I’m Kourtney; I’ve been a guild member for four years now, I think.  Maybe five?  I’m paying my dues for 2014, at any rate.  I knit a lot, and design a fair bit as well.  I’m also profoundly glad to be a Canadian.  I was born here, and I’ve lived here all my life. I’m curious about the world, though, and I like travelling. In 2005, I went to Syria and Jordan with my best friend as part of a guided tour.  I anticipated my trip, despite the fear-mongering of my coworkers.  I’m delighted to report that the only horror story was food poisoning one of our tripmates had; our trip was fantastic.

Syria was especially wonderful.  We were welcomed by everyone – from artisans in Damascus who lured us in with tea, then dazzled us with carpets, to the ladies in Hama that we shared a pizza with.  I spent a lot of time with our Syrian guide, Bashar, discussing the finer points of language (the difference between jealousy and envy, for instance).  The culture was different, but people really are mostly the same everywhere.  If you look lost, someone will generally help you.  If you’re in a fabric store, odds are good a stranger will help you decide if the red is better than the blue.  Little kids who drop a plate will look stricken.  And so on.

Stricken and powerless is how I felt when the Syrian civil unrest began to develop.  My favorite charity is MSF – Doctors Without Borders – but even though they are active in Syria*, it just didn’t feel like I was helping.  It’s hard, when the problem is almost an entire world away, and so much larger than the usual problems I help solve – things like finding library books, making supper, or knitting the perfect toque (pink, with earflaps, in case you wondered).

Syria is frankly an awful mess, with a violent civil war ongoing.  There are over two million registered refugees, and about eighty five thousand that are awaiting registration.  Since June 2012, that’s “2,210,712 people of concern”, to use the numbers and phrasing of the UNHCR (United Nations Refugee Agency), current as of November 6, 2013.  Imagine twice the current population of Calgary; imagine them leaving their homes and fleeing to try and find safety for their families.  These people have gone to Turkey, Lebanon, Jordan, Egypt, and Iraq.  About a quarter are in Turkey.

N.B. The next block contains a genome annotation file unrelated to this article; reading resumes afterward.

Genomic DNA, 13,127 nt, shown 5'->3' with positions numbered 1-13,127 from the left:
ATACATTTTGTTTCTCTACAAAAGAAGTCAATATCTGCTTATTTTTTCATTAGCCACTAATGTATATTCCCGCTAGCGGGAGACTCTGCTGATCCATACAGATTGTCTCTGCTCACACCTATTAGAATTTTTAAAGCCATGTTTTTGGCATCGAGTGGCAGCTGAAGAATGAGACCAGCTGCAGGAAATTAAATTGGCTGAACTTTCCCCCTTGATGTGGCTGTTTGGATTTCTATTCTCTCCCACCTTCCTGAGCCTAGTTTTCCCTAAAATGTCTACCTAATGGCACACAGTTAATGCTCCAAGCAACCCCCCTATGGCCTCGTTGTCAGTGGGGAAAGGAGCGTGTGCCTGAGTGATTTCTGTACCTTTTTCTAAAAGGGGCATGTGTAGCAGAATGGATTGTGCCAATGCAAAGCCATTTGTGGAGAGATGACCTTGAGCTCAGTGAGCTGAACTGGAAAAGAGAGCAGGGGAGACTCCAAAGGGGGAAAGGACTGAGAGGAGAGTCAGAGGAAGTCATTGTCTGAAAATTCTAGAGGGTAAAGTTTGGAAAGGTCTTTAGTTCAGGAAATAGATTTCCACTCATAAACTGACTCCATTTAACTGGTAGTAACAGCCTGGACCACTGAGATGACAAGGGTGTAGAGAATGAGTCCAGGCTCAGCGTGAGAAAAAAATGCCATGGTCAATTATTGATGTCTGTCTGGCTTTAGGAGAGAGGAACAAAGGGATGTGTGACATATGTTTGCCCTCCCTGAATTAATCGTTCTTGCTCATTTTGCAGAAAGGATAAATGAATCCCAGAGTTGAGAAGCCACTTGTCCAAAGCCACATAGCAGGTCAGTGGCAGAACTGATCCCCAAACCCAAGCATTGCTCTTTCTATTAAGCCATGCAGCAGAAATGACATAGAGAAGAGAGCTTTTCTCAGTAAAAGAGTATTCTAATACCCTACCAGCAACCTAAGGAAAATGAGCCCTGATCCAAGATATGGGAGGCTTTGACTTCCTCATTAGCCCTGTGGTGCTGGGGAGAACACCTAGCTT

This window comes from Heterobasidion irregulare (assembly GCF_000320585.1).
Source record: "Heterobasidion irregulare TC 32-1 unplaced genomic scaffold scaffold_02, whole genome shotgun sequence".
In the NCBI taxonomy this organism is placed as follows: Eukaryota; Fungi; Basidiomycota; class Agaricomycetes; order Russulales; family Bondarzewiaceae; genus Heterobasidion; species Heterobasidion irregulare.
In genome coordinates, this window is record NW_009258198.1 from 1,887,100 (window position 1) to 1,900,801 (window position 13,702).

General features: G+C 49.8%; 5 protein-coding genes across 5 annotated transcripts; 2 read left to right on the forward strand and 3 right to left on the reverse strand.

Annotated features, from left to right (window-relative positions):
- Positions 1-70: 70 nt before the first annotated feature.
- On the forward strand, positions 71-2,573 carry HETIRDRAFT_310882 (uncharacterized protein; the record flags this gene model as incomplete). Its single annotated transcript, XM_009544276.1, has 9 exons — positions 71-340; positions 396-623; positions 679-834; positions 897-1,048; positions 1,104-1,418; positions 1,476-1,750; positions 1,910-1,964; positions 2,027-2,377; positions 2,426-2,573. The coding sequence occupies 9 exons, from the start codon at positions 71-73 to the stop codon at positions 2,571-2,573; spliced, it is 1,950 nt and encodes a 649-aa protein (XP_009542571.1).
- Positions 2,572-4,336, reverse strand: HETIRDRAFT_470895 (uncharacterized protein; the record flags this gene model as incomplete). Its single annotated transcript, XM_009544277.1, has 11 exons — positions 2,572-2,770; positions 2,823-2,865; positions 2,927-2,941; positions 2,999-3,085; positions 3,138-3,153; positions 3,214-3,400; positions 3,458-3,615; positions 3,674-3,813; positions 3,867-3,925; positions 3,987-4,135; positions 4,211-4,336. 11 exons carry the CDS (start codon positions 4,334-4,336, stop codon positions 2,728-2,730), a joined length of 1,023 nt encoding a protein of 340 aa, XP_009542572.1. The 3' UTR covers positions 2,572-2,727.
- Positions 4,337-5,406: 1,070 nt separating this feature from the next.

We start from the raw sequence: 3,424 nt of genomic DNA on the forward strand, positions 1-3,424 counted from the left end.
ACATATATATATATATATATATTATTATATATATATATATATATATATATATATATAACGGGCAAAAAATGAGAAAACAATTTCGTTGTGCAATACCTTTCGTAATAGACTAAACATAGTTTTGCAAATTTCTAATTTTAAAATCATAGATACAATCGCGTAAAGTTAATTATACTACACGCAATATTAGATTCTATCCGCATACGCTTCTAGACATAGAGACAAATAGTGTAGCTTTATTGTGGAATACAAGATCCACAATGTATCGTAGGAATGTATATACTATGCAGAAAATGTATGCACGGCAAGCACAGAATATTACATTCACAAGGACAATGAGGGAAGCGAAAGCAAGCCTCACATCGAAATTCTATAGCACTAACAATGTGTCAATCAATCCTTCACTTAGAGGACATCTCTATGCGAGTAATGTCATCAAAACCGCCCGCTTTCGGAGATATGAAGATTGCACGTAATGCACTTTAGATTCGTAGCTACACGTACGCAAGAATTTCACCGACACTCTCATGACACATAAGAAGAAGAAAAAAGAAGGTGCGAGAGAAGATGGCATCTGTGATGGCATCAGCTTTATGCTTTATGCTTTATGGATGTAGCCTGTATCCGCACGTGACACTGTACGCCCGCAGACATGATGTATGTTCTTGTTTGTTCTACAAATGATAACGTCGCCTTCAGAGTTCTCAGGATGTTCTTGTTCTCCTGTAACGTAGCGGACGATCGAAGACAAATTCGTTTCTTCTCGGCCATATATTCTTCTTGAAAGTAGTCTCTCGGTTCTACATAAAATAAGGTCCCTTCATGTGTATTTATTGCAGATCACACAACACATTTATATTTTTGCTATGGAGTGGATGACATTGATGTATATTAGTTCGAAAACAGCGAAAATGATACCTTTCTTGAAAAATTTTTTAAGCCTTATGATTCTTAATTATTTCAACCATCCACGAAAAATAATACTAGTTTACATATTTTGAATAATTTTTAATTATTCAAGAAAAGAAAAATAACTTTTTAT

As a very rough number, half those people are under age eighteen.  Forty percent are under the age of twelve.  That’s over a million children, homeless in refugee camps.  And winter arrives in Turkey***, a bit milder than it does here, but still with snow in most places.  To be honest, I started trying not to think about Syria.  About the people that I might have known, that may have fled – or worse yet, stayed in place in the middle of the war.

I can’t tell you how overwhelmed I was to stumble across Dianne Jones, and the charity she has organized, LILY – Love In the Language of Yarn.  Dianne is a Brit living in Turkey, and LILY is very small and completely non-profit with no paid employees.  She is collecting knit or crochet blanket squares that are 8”x8” across, to sew into blankets for the Syrian children in refugee camps.  She also collates other things – she recently posted that they took their first delivery of Winter 2013 to the camps.  It included “150 full size blankets, 100 baby blankets, 495 sweaters/cardigans, 2,000 hats, 1,890 pairs socks, 271 pairs baby socks/booties, 138 scarves, cowls etc, 152 pairs gloves/mittens, 115 baby vests, 125 packs baby wipes, 2,000 bandages (various), 36 packs women’s hygiene products, 52 packets pain killers and 50 packs baby formula”.  LILY celebrated its first birthday in March 2013 and Dianne reported “they received 270,982 squares and sent out 5,964 blankets, along with baby layettes, gloves, hats, etc.”

I contacted her and asked her a couple questions, wanting to make sure that it wasn’t just a scam of some kind.  She graciously replied, and I recently completed my first parcel and sent it off.  It should be there in another week or so.  Dianne always posts on the Facebook page when items arrive, so just like when my step-mom calls me to let me know a package arrived, I’ll know that the blankets are one step closer to keeping someone warm.

I’m continuing to work on things to send to her – mailing is expensive, but I don’t think I can put a price on feeling like I’m actually helping.  My first parcel cost around $35 to mail; parcels need to be less than 2 kilgrams – that’s 4.4 pounds – and marked “Knitting for Charity – No Commercial Value”.  That size of parcel costs less to ship AND doesn’t have the same kind of customs issues.

Her mailing address is:

‘LILY’ c/o Dianne Jones,
Cumhuriyet Mahlesi
Sürücü Sokak
Yildrim Apart 11/2
Kuşadasi
Aydin
Turkey

I’m very lucky to be able to afford to spend some of my time and money on this project, helping to keep children and their families warm.  If you’d like to help, but are loathe to commit to mailing costs, please email me and I’ll cover shipping costs for as long as I can.